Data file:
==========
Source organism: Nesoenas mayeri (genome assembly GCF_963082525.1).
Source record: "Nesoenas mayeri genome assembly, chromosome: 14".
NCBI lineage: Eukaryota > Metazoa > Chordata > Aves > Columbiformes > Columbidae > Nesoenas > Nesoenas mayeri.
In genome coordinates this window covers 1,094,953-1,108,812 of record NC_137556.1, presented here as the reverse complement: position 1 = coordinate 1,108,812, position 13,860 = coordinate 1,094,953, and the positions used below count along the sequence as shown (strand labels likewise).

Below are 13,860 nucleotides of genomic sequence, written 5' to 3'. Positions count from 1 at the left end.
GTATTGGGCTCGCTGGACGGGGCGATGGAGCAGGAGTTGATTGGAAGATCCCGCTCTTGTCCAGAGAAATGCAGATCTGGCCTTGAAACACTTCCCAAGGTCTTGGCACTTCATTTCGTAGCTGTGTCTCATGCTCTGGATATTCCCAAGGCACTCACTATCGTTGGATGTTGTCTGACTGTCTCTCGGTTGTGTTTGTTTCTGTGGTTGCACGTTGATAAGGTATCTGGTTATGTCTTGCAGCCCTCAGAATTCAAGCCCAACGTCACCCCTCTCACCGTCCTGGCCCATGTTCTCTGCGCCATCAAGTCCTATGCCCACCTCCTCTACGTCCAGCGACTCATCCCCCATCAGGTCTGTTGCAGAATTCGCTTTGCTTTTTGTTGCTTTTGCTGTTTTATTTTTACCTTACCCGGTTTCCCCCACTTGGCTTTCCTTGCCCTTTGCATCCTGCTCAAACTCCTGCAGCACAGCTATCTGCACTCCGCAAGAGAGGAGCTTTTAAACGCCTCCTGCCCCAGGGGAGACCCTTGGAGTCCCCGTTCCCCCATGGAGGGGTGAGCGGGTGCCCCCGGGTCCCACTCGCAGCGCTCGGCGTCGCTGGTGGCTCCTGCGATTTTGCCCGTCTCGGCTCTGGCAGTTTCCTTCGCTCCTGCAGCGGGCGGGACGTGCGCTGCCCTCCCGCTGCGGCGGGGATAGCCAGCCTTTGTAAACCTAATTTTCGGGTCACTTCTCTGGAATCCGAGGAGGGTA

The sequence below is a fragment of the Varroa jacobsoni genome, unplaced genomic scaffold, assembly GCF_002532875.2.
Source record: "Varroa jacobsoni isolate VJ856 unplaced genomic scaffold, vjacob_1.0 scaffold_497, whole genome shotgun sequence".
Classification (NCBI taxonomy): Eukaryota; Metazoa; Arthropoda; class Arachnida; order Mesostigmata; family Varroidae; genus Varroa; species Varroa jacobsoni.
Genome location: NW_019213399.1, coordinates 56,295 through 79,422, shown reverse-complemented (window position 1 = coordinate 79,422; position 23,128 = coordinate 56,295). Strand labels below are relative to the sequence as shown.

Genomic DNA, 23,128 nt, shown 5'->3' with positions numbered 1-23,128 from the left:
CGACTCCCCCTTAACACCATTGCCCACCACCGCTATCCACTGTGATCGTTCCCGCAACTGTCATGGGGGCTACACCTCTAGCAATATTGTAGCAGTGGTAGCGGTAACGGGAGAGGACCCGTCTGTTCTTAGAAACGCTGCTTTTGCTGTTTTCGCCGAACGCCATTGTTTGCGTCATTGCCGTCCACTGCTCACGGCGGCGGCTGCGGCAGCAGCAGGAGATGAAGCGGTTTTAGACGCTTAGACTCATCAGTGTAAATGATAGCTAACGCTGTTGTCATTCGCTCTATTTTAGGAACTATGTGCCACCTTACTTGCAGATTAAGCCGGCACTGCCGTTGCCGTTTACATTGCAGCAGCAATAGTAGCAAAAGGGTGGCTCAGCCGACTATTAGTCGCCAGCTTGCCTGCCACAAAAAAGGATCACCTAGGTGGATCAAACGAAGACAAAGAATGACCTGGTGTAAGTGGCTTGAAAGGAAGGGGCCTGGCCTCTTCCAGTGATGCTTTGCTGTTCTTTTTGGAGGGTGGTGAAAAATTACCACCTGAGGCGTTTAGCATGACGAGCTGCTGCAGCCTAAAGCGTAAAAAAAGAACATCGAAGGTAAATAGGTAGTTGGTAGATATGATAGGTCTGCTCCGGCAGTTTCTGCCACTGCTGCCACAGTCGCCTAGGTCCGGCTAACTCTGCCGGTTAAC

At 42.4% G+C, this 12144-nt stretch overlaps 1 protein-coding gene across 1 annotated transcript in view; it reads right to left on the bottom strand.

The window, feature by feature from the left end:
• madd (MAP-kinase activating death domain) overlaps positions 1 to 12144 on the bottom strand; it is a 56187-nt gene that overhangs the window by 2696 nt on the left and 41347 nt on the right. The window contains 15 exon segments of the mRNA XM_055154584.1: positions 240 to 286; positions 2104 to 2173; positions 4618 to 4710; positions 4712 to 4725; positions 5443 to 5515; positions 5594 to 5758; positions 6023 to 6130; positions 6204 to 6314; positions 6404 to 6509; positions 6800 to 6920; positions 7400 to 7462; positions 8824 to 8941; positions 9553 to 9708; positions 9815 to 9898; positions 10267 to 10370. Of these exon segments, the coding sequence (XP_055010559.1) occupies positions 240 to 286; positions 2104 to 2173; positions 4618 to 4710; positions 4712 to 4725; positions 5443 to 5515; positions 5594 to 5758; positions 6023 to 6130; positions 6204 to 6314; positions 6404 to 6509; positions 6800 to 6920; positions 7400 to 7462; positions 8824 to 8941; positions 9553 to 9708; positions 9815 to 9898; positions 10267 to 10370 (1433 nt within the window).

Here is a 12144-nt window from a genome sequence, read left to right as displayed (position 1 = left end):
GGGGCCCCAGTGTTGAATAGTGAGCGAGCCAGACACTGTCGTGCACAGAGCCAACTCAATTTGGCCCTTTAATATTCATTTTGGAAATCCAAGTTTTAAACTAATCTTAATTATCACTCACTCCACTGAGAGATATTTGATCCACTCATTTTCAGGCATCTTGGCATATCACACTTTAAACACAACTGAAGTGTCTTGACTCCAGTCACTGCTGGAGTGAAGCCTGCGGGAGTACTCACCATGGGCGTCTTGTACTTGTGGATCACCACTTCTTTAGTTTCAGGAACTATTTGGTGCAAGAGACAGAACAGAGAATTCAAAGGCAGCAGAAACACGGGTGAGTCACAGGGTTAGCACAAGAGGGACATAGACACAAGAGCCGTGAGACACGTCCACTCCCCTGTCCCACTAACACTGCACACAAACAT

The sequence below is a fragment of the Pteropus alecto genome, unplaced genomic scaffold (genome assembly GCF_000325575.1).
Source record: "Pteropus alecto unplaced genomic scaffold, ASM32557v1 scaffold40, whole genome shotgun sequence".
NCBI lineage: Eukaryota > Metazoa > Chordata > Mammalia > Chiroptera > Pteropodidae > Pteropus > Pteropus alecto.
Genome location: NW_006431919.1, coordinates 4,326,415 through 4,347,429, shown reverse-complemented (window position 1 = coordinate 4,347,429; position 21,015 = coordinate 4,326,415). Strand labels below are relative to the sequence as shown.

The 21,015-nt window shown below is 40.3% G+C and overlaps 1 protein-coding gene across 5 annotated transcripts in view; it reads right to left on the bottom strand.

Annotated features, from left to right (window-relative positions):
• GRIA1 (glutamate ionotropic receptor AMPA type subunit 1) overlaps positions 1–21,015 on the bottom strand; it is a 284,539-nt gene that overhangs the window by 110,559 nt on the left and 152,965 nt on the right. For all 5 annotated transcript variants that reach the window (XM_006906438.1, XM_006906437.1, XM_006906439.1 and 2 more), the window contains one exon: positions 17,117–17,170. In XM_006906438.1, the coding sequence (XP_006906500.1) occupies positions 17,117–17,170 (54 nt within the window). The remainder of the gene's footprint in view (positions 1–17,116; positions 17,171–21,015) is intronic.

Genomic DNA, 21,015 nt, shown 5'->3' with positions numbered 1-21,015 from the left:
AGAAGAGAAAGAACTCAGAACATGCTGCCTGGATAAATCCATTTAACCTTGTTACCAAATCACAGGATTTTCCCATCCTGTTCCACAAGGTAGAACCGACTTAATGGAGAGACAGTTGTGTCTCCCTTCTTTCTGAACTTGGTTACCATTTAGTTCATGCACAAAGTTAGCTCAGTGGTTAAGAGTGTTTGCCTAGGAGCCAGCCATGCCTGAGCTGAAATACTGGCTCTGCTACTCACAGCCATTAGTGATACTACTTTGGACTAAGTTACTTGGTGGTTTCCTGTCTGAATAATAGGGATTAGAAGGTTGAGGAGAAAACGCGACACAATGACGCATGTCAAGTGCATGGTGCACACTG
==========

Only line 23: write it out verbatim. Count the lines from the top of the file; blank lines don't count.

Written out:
Annotated features, from left to right (window-relative positions):